Set in the latter years of Queen Victoria’s (Judi Dench) reign, Victoria & Abdul tells the story of her unexpected friendship with an Indian servant. Originally only meant to participate in the Queen’s Golden Jubilee, Abdul (Ali Fazal) quickly becomes a devoted servant and friend of the monarch. The extended Royal Family and government are reluctant to accept the relationship, believing that it sends out the wrong message to the Empire, and do all they can to send Abdul back to India.
Director Stephen Frears has a curious filmography that contains both edgy and controversial films like My Beautiful Laundrette and Prick Up Your Ears and mainstream and more conventional features like The Queen and Philomena. The sense going into Victoria & Abdul was that it would have more in common with the latter than the former and I was slightly worried that it would feel a bit safe and flat. Admittedly I rather liked Philomena but the same can’t be said for The Queen which I found stagey, thin on narrative content, and tonally confused.
Similar criticisms can be made of Frears’ latest film but it at least commits for the most part to being a comedy. The issue is that the jokes are very inconsistent and the plot is not strong enough to make up for this. For every laugh there are at least five or six poor attempts at humour. There are elements of the script by Lee Hall, who has previously written Billy Elliot and War Horse, that highlight issues of racism and elitism but it would be a stretch to say that Victoria & Abdul is really that progressive or forward thinking. Ultimately the story of an aging Queen finding friendship under unlikely circumstances isn’t particularly compelling and little is done to convince you otherwise.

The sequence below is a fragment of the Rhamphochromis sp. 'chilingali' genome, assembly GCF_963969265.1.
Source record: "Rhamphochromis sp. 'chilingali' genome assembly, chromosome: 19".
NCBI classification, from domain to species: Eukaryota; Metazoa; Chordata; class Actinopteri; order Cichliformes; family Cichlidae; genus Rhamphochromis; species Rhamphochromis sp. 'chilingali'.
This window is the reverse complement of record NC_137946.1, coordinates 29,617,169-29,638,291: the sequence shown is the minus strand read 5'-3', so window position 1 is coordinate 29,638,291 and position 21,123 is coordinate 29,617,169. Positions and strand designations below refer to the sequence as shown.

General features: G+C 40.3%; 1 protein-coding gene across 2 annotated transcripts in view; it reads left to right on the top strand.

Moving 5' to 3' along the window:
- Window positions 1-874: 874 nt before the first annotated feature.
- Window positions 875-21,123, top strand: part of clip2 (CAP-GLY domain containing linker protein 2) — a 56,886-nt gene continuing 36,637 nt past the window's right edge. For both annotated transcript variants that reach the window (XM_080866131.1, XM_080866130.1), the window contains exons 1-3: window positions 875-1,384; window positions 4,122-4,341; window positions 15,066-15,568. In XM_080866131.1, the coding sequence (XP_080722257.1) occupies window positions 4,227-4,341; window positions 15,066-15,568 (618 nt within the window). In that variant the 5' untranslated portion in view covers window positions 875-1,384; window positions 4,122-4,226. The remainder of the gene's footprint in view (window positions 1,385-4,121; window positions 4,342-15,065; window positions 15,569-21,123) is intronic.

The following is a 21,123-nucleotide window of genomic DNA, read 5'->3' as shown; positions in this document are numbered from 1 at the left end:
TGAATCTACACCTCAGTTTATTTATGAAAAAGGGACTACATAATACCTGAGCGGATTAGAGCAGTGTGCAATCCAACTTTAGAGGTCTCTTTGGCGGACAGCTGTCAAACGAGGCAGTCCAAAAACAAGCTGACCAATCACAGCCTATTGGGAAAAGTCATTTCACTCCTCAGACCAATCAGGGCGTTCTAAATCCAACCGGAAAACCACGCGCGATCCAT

Aside from this the acting performances are rather uninspired. In all honesty, I am not the biggest fan of Judi Dench – unpopular opinion I know – and even though there are times when I can see her appeal here I feel she limits the direction and possibilities of the film. Unlike in her previous collaboration with Stephen Frears, Philomena, there is never a sense that she is the character that she is playing. Instead of Queen Victoria being at the heart of the story there is Dench attempting to be funny and from time to time succeeding. A lot of the time it feels as if Dench has been typecast as herself.
Her sidekick Abdul suffers from being a bit dull and for the most part it is hard to see what Queen Victoria found so appealing about him. Usually it takes the presence of Eddie Izzard playing the future King Edward VII or Michael Gambon as Lord Salisbury to give some life to the film.
Victoria & Abdul is occasionally funny but behind that is a thin plot and an uneven script. The film can be enjoyable but is too often beige and a little drab. It is easy to be critical but a lot worse films will be released this year.
Released September 15th